# How to Calculate the Dividend Growth Rate

*We may earn money or products from the companies mentioned in this post.*

There are several important **financial ratio**s that dividend growth investors frequently use.

One of those calculations that I use almost every single day is the yield on cost (YOC).

Calculating my portfolio’s yield on cost let’s me track the return I am getting in the form of dividends for owning stock.

Then there are those ratios that are used by many to screen for quality dividend stocks.

For example, before buying a stock … I always check that the **P/E ratio** (price to earnings) is under 20. And I make sure that the payout ratio is under 60.

In addition to screening stocks for specific P/E and Payout Ratio’s … I am also constantly reviewing past **dividend growth rates**.

## What is the Dividend Growth Rate

The dividend growth rate of a stock, is the annual percentage dividend increase during a period of time for a company.

While the time period can be any amount of years … dividend investors commonly use one of the following: **1-year, 3-year, 5-year, or 10-year**.

The simplest way to get this information is to use resources like the U.S. Dividend Champions list that is published every month.

It is also possible to calculate these growth rates on your own …

## How to Calculate Dividend Growth Rate

In order to calculate the **dividend growth rate (DGR)** of a stock, you will need to know what period of time you would like to calculate for?

If you would like to calculate the 3 Year DGR for example, then you will need the annual dividends for the past 4 years.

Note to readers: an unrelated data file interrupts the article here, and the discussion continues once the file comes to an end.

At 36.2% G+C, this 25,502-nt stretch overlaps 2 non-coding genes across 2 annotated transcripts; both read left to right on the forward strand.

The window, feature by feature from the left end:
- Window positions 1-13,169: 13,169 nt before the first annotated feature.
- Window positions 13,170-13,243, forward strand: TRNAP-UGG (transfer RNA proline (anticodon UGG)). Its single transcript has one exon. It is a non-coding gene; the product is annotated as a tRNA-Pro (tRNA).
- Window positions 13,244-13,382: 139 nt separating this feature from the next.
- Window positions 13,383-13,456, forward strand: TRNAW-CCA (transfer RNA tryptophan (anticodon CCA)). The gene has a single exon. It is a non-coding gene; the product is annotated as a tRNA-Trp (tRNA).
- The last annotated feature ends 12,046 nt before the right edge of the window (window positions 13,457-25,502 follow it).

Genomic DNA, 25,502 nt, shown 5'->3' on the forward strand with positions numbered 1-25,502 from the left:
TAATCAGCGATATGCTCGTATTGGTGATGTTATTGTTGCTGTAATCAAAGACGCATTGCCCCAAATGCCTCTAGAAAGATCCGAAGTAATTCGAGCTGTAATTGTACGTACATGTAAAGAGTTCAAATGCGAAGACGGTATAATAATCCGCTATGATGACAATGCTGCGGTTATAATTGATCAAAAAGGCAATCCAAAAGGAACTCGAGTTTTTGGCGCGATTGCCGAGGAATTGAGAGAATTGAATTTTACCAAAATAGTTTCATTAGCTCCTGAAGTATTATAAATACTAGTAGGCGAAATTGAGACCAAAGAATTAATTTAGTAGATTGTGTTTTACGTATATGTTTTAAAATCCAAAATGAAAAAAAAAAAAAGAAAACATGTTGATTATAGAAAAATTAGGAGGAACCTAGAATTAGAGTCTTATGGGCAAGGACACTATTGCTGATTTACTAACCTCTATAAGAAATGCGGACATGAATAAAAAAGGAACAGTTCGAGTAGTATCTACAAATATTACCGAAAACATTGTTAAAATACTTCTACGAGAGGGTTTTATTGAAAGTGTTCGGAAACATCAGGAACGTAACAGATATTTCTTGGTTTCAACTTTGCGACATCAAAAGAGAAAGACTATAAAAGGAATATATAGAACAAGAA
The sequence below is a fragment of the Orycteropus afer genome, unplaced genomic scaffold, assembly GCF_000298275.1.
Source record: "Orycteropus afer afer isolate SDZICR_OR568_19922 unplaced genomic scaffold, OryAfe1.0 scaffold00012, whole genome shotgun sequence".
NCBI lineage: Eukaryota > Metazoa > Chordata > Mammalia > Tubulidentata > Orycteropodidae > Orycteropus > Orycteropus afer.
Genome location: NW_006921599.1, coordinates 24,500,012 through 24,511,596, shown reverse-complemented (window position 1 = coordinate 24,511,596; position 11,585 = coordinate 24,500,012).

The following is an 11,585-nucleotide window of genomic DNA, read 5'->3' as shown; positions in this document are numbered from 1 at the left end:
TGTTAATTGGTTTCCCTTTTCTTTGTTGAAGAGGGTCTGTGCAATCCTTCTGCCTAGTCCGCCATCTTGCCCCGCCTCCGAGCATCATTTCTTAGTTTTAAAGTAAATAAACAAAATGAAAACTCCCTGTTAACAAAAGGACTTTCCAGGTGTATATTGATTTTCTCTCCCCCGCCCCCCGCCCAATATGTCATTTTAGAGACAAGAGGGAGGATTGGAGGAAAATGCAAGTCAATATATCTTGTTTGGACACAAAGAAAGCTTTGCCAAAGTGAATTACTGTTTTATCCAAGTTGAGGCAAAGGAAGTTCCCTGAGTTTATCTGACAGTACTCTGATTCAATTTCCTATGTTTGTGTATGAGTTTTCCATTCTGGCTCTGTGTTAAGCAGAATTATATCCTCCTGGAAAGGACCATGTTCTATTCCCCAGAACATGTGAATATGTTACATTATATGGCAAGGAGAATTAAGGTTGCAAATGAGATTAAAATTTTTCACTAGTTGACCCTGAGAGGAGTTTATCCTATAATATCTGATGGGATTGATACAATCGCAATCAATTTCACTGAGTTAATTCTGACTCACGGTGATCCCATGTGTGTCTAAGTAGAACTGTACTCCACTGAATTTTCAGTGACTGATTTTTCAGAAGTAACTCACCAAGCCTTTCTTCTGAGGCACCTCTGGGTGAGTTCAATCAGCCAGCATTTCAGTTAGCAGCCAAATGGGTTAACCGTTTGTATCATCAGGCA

Then you will need to use a basic calculation to figure out the growth rate (hopefully) between two consecutive years.

For example, you could use an equation that looks something like this to figure out the most recent growth rate –

**DGR = (Dividend (this year) / Dividend (last year)) – 1**

That equation above is a basic calculation showing the percentage increase (or decrease) between two consecutive years. So if you also wanted to include more years, you need to repeat this process for each yearly interval and then take the average.

I personally use the 5 year and 10 year **growth rates** the most for my analysis.

Most of the time, I am probably not going to try and calculate a DGR (especially the 10 year) if it is already available to me. However, it is good to have an understanding of how the number is calculated.

## Calculating Dividend Growth Rates

In order to test out how to calculate the dividend growth rate of a company, I find it helpful to look at a real example.

Let’s calculate the dividend growth of **Aflac (AFL)** over the past 5 years. For the purposes of this example, we will calculate the 1-year, 3-year, and 5-year dividend growth rates for the company.

So … in order to calculate out 5 years of growth rates, we will need to take the past 6 years worth of annual dividends paid by Aflac.

Here is a list of the company’s annual dividends –

- 2016 – $1.66
- 2015 – $1.58
- 2014 – $1.48
- 2013 – $1.42
- 2012 – $1.34
- 2011 – $1.23

As you can see from the data above … the company has consistently raised it’s dividend for over the past 5 years.

*Note – The company has actually increased it’s dividend for over 30+ consecutive years.*

### 1 Year DGR

The 1 year dividend growth rate is very easy to calculate.

You simply take the percentage increase in dividend over the past year. In this case, we are looking at the 2016 dividend of $1.66 and will divided it by the 2015 dividend of $1.58.

It would look something like this –

**($1.66 / $1.58) – 1 = 0.0506**

So the 1 year DGR for Aflac = **5.1%** after rounding.